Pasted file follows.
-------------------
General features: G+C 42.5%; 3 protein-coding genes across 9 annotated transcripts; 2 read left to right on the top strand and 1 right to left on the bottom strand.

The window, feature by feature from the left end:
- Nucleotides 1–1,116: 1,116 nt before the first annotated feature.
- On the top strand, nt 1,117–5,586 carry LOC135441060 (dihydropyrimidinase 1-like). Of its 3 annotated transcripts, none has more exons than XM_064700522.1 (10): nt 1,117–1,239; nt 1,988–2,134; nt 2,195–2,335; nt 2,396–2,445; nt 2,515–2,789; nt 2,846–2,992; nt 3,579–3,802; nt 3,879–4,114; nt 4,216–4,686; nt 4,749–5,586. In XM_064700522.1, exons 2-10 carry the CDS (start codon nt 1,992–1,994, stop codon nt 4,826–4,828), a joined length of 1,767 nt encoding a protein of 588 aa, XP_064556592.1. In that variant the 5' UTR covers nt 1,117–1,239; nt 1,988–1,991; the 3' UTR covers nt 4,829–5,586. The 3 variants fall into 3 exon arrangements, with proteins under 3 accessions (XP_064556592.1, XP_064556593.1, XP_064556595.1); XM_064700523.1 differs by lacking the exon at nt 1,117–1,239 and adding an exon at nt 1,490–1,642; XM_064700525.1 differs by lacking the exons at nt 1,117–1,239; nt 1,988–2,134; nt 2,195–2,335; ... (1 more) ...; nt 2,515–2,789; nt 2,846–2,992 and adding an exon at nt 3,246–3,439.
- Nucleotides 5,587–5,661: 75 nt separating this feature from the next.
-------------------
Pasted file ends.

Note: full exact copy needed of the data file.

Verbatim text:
General features: G+C 42.5%; 3 protein-coding genes across 9 annotated transcripts; 2 read left to right on the top strand and 1 right to left on the bottom strand.

The window, feature by feature from the left end:
- Nucleotides 1–1,116: 1,116 nt before the first annotated feature.
- On the top strand, nt 1,117–5,586 carry LOC135441060 (dihydropyrimidinase 1-like). Of its 3 annotated transcripts, none has more exons than XM_064700522.1 (10): nt 1,117–1,239; nt 1,988–2,134; nt 2,195–2,335; nt 2,396–2,445; nt 2,515–2,789; nt 2,846–2,992; nt 3,579–3,802; nt 3,879–4,114; nt 4,216–4,686; nt 4,749–5,586. In XM_064700522.1, exons 2-10 carry the CDS (start codon nt 1,992–1,994, stop codon nt 4,826–4,828), a joined length of 1,767 nt encoding a protein of 588 aa, XP_064556592.1. In that variant the 5' UTR covers nt 1,117–1,239; nt 1,988–1,991; the 3' UTR covers nt 4,829–5,586. The 3 variants fall into 3 exon arrangements, with proteins under 3 accessions (XP_064556592.1, XP_064556593.1, XP_064556595.1); XM_064700523.1 differs by lacking the exon at nt 1,117–1,239 and adding an exon at nt 1,490–1,642; XM_064700525.1 differs by lacking the exons at nt 1,117–1,239; nt 1,988–2,134; nt 2,195–2,335; ... (1 more) ...; nt 2,515–2,789; nt 2,846–2,992 and adding an exon at nt 3,246–3,439.
- Nucleotides 5,587–5,661: 75 nt separating this feature from the next.